After moving to the London Evening Standard the following year, he rose up the ranks quickly becoming a senior sub-editor and then a splash sub-editor serving as the print production department’s lead sub-editor, working on the front page and rolling stories such as 2017’s terror attacks in London, the general election and the fire in Grenfell Tower. During this time, he lived with a rotating cast of friends in Lexham Mews in Earl’s Court. The place developed its own lexicon with Christmas soon becoming Lexmas. After a day editing a London newspaper, he was a regular contributor and reader of the house’s group chat, Mews News. Despite having the smallest room, Tom drew up a complicated formula to demonstrate that, in fact, he got the most value for money out of his rent based on time spent at home playing board games, baking cheesecakes and hosting film nights.

Tom was proud to begin working as a freelancer on the Comment section in 2017 and then as permanent staff from 2018 at The Times which he saw as the nation’s newspaper of record. At the bottom of notes he wrote to prepare for interview he summarised “Best job in the world.” Tom was excited by the fact that, in addition to informing and entertaining readers, he was creating, as he put it, “a primary source” for future historians. His breadth and depth of knowledge impressed colleagues and stories such as how he politely corrected a distinguished historian on a detail about 18th century Russia which the academic had got wrong became office legend.

It was Tom’s interest in people and the detail of their lives which made the past feel so present to him, and which helped him bring it so vividly to life for others. He had a way of making historical events seem as relevant and as interesting as current affairs. Partly inspired by attending the Royal Academy’s exhibition on Charles I: King and Collector with his parents in 2018, he began writing what he envisaged as a trilogy of novels based on the life of Sir Thomas Fairfax. He was drawn to this overlooked figure who was on both sides of the civil war at different stages of his life. At 32, as Commander-in-Chief of the New Model Army, Fairfax played a key role in defeating the Royalists. Later, he was instrumental in restoring the monarchy. Tom didn’t get to finish this project but he wrote enough to immerse himself in the mind of another Thomas who lived four hundred years before him. In Tom’s manuscript, Thomas Fairfax, after a failed battle against the Scots in Newcastle, thinks about the fact that the defeated men have fallen back across North Riding’s border to Northallerton, where five hundred years ago the men of the northern counties had gathered to defeat King David of Scotland. “This is how Thomas sees the landscape now: he has ridden through the great veiled stone archway of the past and into a plane of annals and memory, where his forefathers battle the enemy beneath dark and lighting-scratched skies.”

While historical fiction occupied his imagination, Tom was also a disciplined scholar of history and in 2020 he was accepted to begin studying part-time the following year for a Doctor of Philosophy at Trinity Hall, Cambridge. He intended to give firmer form to the Stuart knight, who was familiar to contemporaries but has only rarely attracted academic attention. Given that a blend of cynicism about and reverence for state honours is an enduring feature of British society, Tom hoped that by studying the system’s former idealised and functional forms in the Caroline period, it would further our understanding of the role of honour and power in British culture and society. Tom got a buzz from a day with the archives and described “fist-pump-under-the-desk” moments of discovering interesting accounts or letters such as the one in which Judith Barrington shares the gossip with her mother-in-law that Charles I offered, on the spur of the moment, to knight the husband of a woman who had been mistakenly accused by Henrietta Maria of stealing one of her gowns. The offer was rejected, apparently the king bestowing a knighthood on her husband couldn’t make up for the embarrassment of the wife.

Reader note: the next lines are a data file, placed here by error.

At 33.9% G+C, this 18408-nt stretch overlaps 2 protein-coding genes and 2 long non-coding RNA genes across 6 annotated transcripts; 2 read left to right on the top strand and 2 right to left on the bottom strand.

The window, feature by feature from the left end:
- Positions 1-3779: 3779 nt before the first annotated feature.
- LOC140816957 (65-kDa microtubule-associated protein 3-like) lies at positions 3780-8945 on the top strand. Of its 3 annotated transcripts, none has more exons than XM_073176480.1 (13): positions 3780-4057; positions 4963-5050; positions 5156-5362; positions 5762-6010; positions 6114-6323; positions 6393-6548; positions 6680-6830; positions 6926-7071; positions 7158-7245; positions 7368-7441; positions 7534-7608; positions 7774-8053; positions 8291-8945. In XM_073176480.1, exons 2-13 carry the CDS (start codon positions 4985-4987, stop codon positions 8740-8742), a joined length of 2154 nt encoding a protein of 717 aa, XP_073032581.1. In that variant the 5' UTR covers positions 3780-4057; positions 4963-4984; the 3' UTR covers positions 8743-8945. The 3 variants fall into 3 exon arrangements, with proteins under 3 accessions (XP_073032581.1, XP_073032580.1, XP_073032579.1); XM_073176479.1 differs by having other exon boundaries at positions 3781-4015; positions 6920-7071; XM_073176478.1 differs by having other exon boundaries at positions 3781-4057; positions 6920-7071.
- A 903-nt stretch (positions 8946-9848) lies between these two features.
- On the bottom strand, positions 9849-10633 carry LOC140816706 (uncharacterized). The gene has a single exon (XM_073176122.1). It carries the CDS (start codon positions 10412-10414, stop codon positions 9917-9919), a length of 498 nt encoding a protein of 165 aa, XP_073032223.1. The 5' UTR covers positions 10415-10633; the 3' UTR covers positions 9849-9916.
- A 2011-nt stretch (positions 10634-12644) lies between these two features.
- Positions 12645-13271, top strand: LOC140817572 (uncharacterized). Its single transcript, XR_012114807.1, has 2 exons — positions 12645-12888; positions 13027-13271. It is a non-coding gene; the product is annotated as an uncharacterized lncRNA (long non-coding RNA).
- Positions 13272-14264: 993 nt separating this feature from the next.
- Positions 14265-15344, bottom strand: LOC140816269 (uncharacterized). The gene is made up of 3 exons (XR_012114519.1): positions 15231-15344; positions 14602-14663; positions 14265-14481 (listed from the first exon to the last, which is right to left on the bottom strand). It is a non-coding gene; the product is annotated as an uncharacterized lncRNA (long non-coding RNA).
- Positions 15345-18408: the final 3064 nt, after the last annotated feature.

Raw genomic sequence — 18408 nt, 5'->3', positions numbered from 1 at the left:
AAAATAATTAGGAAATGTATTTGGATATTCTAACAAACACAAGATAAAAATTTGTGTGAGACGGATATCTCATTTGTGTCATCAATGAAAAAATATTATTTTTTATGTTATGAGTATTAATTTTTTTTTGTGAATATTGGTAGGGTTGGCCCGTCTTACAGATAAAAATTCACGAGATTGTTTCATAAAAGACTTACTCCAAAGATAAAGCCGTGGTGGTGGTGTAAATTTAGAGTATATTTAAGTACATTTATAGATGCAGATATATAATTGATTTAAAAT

As well as his work and his studies, Tom was also a keen cyclist and often cycled across London to meet friends. He hugely enjoyed the thrill of cycling from Paris to Geneva in 2018 and had hoped to cycle from Land’s End to John O’Groats in 2020 when the pandemic prevented the emergent plans from going ahead. He also loved being out on the river, and had many adventures with friends on the Cherwell, the Wye and latterly the Thames in his own kayak.

When Tom asked Jessica to marry him in 2019 he thought the biggest challenge between then and tying the knot would be working out whether her cousin was serious in noting Guinness as a dietary requirement when accepting their invitation to join them in celebrating. Five months later, the world went into lockdown on account of the Covid-19 pandemic. Reflecting on the intervening time at their wedding in August 2021, Tom said “I know this past year has been different things to different people, at different times: an upheaval or an inconvenience; a setback or a success; an epiphany, a tragedy; an ending, or a new beginning. To me it has chiefly been a test of hope. And what I’ve come to understand, more than I ever knew before, is that to be with you is to be hopeful. To be with you is to believe in the best in people, and to believe in tomorrow. So, while tonight is about tonight, I’d like my last toast to be to tomorrow.”

Tom’s funeral was held on October 19, 2022 at St Bride’s church in Fleet Street, London which has historic links to printing and journalism and was packed with many of his industry colleagues as well as his family and many friends.

Tom Leece, was born on March 6, 1990. He died in a road traffic accident on September 11, 2022, aged 32.